The film’s music is amazing — especially the Oscar nomated song Belleville Rendes-vous.

This is not a film for children — some might be entertained by the sight gags but most wouldn’t know what to make of it but it is an amazing achievement in animation —at once both innovative and a classic throwback.


6. The Incredibles

Another Brad Bird film, The Incredibles is a wonderful homage to the Silver Age of comics — with a great post-modern Watchmen-esque twist.

After all the act of being a superhero is outlawed, the former crimefighters settle down for a suburban existence. The movie focuses on a dysfunctional, but loving, family with extraordinary abilities as they come together to save the world from a former sidekick gone insane.

The first Pixar movie to feature an entirely human cast, the movie showed audiences that you could have a family-friendly superhero movie without being overly cheesy or talking down to children.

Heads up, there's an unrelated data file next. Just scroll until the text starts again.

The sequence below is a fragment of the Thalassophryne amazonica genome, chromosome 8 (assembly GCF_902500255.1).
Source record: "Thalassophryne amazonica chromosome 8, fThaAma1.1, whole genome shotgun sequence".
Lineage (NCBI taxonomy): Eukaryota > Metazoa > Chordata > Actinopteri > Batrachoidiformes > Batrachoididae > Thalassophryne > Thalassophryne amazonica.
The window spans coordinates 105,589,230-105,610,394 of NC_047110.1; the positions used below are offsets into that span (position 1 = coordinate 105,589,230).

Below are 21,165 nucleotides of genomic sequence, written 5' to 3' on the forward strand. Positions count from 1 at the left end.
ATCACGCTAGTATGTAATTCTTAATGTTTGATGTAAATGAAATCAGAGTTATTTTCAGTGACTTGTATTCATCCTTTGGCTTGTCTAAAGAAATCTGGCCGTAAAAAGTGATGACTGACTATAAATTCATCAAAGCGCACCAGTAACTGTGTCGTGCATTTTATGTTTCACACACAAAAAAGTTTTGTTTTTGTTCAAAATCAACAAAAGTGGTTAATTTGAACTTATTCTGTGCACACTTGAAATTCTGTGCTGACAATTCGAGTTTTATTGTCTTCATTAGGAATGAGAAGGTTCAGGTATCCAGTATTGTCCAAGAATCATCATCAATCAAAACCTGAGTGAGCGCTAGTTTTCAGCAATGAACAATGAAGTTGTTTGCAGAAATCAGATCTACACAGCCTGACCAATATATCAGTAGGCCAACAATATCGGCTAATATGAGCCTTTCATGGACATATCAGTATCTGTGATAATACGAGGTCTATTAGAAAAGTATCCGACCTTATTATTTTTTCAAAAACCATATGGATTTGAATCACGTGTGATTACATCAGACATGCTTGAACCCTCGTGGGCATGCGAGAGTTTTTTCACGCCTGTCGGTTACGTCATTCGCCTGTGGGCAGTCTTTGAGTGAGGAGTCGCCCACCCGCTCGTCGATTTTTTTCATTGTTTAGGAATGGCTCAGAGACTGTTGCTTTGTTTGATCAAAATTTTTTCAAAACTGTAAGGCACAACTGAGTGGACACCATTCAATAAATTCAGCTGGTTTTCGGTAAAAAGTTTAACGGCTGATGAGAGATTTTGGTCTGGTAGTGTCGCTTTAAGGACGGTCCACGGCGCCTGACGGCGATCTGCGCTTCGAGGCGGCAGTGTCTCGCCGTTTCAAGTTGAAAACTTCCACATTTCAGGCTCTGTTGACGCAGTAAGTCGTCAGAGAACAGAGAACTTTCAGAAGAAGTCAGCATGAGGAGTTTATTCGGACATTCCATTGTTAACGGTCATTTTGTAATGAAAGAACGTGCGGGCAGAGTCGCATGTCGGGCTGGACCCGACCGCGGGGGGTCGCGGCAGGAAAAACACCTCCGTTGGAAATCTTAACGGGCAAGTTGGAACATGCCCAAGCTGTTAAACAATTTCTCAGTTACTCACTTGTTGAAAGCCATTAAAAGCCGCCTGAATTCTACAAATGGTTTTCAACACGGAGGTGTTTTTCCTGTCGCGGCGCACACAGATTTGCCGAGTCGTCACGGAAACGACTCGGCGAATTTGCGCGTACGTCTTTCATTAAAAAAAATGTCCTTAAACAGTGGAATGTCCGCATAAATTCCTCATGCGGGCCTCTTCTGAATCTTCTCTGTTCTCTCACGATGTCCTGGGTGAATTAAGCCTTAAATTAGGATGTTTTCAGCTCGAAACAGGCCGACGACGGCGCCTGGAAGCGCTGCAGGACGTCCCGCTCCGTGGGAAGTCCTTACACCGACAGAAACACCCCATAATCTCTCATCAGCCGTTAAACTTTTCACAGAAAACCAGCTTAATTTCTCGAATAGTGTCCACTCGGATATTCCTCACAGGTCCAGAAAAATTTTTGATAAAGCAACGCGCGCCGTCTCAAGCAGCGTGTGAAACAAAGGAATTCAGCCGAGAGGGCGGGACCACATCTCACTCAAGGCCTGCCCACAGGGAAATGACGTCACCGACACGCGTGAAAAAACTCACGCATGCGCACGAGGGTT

The family dynamic on display in The Incredibles is pitch-perfect — a great tribute to Stan Lee and Jack Kirby’s Fantastic Four.

Now, all we need is this movie to finally make its way onto Blu-ray.


5. Spirited Away

Hayao Miyazaki’s masterpiece, Spirited Away is the story of a young girl who encounters a hidden world of ghosts and monsters when her family stops at an abandoned theme park.

Smashing records in Japan, the film would receive international acclaim upon its’ release — for good reason: It’s bloody great!

As somebody who normally can’t stand Japanese animation (it all looks the same to me), I fell in love with Spirited Away. Miyazaki is a true visionary — able to create images that will stick in your head and perfectly weave social commentary into a story that any child (and adult) would enjoy.